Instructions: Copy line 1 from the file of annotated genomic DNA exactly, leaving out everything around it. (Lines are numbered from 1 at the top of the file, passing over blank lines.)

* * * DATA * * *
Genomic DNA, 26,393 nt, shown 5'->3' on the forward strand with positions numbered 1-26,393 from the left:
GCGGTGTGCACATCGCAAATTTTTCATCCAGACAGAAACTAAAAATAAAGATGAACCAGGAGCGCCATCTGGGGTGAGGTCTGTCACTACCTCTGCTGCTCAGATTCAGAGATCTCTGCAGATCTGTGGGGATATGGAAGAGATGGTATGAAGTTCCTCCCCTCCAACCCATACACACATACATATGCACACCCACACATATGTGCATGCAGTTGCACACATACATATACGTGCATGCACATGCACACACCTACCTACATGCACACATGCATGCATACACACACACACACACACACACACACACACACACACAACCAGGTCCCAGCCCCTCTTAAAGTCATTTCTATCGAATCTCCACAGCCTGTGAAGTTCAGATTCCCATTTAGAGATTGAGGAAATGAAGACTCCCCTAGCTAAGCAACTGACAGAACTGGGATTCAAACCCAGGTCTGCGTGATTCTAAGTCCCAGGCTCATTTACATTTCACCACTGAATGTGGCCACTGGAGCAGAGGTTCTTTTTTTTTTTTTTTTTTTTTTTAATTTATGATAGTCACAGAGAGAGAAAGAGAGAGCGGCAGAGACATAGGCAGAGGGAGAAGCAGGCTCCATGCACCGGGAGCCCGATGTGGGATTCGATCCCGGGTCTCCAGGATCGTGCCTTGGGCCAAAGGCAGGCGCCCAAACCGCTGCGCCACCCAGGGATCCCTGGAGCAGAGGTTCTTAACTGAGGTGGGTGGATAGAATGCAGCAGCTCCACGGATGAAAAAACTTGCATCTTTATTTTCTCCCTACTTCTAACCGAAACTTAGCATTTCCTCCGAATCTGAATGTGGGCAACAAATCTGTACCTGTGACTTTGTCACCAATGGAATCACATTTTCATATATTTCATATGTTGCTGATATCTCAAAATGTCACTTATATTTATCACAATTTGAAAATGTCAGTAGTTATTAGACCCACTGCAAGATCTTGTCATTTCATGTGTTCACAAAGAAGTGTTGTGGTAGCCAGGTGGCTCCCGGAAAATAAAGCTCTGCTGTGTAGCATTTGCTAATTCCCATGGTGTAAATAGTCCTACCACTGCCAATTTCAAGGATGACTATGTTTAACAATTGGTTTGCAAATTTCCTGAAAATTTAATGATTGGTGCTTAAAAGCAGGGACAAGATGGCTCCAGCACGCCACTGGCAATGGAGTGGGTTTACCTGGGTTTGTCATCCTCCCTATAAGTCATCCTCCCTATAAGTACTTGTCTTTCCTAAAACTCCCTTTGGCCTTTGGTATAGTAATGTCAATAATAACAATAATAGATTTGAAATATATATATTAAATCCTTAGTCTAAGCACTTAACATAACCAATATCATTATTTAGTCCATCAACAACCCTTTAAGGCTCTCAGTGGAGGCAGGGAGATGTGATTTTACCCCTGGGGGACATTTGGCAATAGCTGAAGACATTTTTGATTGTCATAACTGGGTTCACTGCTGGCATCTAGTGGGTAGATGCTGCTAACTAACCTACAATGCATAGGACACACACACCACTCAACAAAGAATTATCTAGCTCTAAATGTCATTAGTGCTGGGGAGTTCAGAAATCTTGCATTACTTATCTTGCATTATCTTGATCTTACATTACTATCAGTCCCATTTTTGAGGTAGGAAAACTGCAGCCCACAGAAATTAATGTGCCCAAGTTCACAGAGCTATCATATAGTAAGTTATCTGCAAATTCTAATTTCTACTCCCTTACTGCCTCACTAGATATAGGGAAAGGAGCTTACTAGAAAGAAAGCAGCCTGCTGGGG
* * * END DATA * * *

Genomic DNA, 26,393 nt, shown 5'->3' on the forward strand with positions numbered 1-26,393 from the left: